Community Engagement in the Pandemic: Moosehead Regional Planning Project
The Land Use Planning Commission (LUPC) allowed Weyerhaeuser, an American timberland company, to terminate the Moosehead Lake Region Concept Plan (often called the Plum Creek Plan) in July of 2020, with the agreement that the company would hold off on proposing development or zoning changes while the Commission conducted regional planning. While in the midst of an unfolding pandemic, the Commission was, and remains, committed to broad community engagement in this process. The question became, how would LUPC accomplish a regional planning community engagement process during the pandemic?
It is hard to overstate the impact the original Plum Creek Plan had on the community’s vision for the future of the Moosehead Region. The 0.4 million-acre Plum Creek Plan was so large in scope, with up to 2,025 residential and short term housing units and ~390,000 acres in permanent conservation, it had the potential to transform the region long in to the future. Now, with the plan terminated, the community and stakeholders have an opportunity to decide where future development is appropriate and whether additional protections are needed.
So how was the Commission to convene the region’s residents, business owners, community representatives, and other stakeholders to determine a future vision in these pandemic times? With face-to-face meetings off the table last year, we relied on a combination of familiar and new methods to gauge general feelings.
- Good old-fashioned telephone calls with known community members and stakeholders (the region is lucky to have engaged and knowledgeable volunteers!) helped get us started. I always tried to end these calls by asking who else I should talk to and kept at it until the names started repeating themselves.
- We moved to virtual meetings with community and stakeholder groups, including organizations interested in economic development, forest management, and conservation.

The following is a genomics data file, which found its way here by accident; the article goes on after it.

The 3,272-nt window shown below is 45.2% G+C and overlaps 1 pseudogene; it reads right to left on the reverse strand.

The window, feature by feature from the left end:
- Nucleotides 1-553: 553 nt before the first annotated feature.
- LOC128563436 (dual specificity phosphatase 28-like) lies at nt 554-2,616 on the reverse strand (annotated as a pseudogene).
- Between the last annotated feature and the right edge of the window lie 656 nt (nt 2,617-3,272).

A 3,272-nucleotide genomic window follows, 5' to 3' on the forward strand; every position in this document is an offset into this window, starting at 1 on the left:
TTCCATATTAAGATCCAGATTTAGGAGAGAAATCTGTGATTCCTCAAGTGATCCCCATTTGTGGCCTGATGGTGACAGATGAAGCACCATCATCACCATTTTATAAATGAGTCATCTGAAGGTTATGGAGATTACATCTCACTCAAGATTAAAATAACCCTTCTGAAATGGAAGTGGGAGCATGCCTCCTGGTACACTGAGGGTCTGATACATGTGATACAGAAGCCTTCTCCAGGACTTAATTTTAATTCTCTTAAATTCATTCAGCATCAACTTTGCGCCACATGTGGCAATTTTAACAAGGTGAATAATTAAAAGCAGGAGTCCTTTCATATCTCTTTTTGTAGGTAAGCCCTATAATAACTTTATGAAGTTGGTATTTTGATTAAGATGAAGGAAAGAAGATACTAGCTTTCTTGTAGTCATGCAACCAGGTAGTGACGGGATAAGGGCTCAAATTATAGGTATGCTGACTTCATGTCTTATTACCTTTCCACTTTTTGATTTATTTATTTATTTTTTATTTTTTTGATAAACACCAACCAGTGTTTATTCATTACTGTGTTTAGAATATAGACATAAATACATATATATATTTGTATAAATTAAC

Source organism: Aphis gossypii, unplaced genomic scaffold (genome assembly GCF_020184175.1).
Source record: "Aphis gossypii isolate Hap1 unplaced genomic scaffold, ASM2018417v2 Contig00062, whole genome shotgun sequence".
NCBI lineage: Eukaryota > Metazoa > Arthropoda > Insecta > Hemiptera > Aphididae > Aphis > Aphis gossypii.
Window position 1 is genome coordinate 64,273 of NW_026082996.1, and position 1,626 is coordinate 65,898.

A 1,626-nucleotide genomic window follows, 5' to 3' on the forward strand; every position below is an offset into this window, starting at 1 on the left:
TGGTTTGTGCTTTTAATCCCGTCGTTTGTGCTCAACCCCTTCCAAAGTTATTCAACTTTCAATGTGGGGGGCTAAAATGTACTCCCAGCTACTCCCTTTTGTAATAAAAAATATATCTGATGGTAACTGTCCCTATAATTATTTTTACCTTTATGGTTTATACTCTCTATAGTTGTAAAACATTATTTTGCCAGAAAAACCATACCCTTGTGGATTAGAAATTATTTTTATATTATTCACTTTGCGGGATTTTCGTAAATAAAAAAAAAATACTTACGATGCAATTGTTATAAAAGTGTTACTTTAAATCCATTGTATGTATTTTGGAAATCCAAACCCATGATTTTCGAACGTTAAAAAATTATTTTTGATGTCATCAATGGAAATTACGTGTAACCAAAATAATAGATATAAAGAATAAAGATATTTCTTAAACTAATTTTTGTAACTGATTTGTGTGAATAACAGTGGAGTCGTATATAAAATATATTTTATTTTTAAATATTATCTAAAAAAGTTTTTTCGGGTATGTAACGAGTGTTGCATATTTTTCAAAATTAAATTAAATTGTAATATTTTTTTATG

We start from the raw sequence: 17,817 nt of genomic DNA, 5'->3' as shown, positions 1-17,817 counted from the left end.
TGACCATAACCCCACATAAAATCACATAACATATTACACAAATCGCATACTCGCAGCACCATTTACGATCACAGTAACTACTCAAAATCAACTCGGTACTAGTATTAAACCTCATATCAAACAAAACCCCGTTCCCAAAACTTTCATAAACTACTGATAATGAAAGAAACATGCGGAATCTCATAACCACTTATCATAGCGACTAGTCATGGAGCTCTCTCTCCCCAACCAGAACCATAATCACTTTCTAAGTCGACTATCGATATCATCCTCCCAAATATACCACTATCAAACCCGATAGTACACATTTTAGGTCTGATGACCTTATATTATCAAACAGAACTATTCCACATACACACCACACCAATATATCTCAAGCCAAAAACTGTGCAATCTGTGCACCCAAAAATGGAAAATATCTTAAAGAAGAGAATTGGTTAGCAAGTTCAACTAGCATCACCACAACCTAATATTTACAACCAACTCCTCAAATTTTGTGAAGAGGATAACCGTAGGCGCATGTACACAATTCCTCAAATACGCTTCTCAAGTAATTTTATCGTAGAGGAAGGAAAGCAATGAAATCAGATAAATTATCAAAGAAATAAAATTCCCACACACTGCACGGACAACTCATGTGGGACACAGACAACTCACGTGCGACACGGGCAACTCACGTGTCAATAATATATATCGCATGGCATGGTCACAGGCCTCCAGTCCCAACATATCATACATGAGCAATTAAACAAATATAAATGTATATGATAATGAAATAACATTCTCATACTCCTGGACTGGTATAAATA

- Last winter, we launched an ArcGIS Hub website and a survey using Survey 123 Connect to gather input. The survey allowed respondents to specify locations for their comments on a web map. This was helpful in synthesizing the 500+ comments.
As MAP members know from experience, some of the most productive community meetings involve not only providing information to the public and listening to local knowledge, ideas, and concerns, but also hearing the spontaneous conversations that occur. One person’s ideas will often influence others to speak up or lead the group to new topics. Was it possible to achieve some of that type of discussion during the pandemic?
We created a series of “Discussion Scenarios” covering potential zoning and policy options for the Moosehead Region, complete with maps and written descriptions. The scenarios represented a range of options supported by many conversations, emails, and survey responses and informed by previous community visioning and economic development work. We were interested in what folks liked or didn’t like, ways the scenarios could be re-combined or re-imagined, and anything that we may have missed completely.
Since the Discussion Scenarios were made public, we have held two in-person community meetings outdoors in Greenville and two virtual meetings. We received useful feedback at all four meetings. Additionally, we have received (and are still receiving!) many written comments on the Discussion Scenarios. This technique of presenting a range of options worked well to jump-start discussions and helped people move from general statements of value and concern to more targeted feedback. This outcome is probably not a surprise to anyone who has tried in vain to engage community members at the beginning stages of, say, ordinance development, only to be overwhelmed by comments once a draft ordinance is proposed. When there’s something concrete to consider, it’s often easier to engage.
The Commission is still squarely in the middle of its Moosehead Regional Planning Project, and our work with the community and stakeholders continues. We intend to present a draft proposal during another round of community meetings in the spring of 2022. If you would like to know more or participate, please visit our website.
Naomi Kirk-Lawlor, Acting Chief Planner, Land Use Planning Commission
Naomi has a background in geology and natural resource management and has worked for the LUPC for six years. She lives in Hallowell.